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Laying out a Shed

Project Overview

Laying out a Shed

Laying out a shed is the first part of building a shed, but before that, you need to plan. Does your municipality require you to set the shed back from the property line? Does it require a building permit? Is your site easy to access? Does it use space wisely? Think it through. Once your shed is up, you won't want to move it by even a few inches.

3 Steps

  1. BUILD BATTERBOARDS
  2. LAY OUT THE SECOND WALL
  3. DOUBLE-CHECK FOR SQUARE
BUILD BATTERBOARDS
BUILD BATTERBOARDS

Step 1

BUILD BATTERBOARDS

Build four pairs of batterboards with 2x4 stakes and crosspieces that are about 2 feet long. Nail the crosspieces a few inches below the top of the stakes with 10d (3-inch) common nails. Put batterboards about 2 feet past the ends of one of the walls. Tie mason's line between the batterboards along the path of the wall. Level the line with a line level.

LAY OUT THE SECOND WALL
LAY OUT THE SECOND WALL

Step 2

LAY OUT THE SECOND WALL

Lay out the next wall at a 90-degree angle to the first with batterboards and a level mason's line. Square the corner using the 3-4-5 triangle method, adjusting the lines until points 3 feet and 4 feet from the intersection are exactly 5 feet apart. Drive in the remaining batterboards and stretch lines to mark the locations of the third and fourth walls. Make sure you square the third wall with the second wall and the fourth wall with either the first or third.

DOUBLE-CHECK FOR SQUARE
DOUBLE-CHECK FOR SQUARE

Step 3

DOUBLE-CHECK FOR SQUARE

Measure diagonally between the corners. If the measurements are equal, the layout is square. If not, recheck all the corners using the 3-4-5 triangle method and make the necessary adjustments. Use a plumb bob and powdered chalk to mark the ground where the lines cross. To make a more permanent mark, drive a landscape spike through a small piece of paper. Mark the shed's edges on the ground with powdered chalk, sand, or fluorescent layout paint. Mark where the lines meet the batterboards and remove the lines until you need them again during construction.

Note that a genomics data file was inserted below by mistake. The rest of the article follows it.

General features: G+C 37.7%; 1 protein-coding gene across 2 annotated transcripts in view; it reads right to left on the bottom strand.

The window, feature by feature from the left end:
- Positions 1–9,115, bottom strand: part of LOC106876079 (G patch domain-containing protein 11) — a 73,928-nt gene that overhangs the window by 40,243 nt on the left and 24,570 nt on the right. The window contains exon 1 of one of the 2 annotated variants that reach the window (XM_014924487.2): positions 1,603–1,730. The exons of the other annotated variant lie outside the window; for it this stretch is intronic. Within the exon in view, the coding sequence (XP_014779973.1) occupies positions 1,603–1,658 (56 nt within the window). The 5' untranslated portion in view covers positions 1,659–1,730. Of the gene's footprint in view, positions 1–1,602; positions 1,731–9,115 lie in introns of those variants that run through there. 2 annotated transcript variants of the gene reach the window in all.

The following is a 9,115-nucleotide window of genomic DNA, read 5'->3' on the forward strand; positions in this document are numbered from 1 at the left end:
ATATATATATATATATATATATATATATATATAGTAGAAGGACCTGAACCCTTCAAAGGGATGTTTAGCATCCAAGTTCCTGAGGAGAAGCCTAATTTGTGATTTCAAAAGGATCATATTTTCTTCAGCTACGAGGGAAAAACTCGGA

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Project Details

Skill Level: Beginner

Time: 3 hours

Before you start, read this »

Due to differing conditions, tools, and individual skills, The Home Depot® assumes no responsibility for any damages, injuries suffered, or losses incurred as a result of attempting to replicate any of the home improvement ideas portrayed in this website Before beginning any home improvement project, review it thoroughly to ensure you or your contractor can finish the project and if any doubts or questions remain, consult local experts or authorities. Because codes and regulations vary greatly, you always should check with authorities to ensure that your project complies with all applicable local codes and regulations. Always read and observe all of the safety precautions provided by any tool or equipment manufacturer, and follow all accepted safety procedures.

Materials

  • perforated plastic drainpipe

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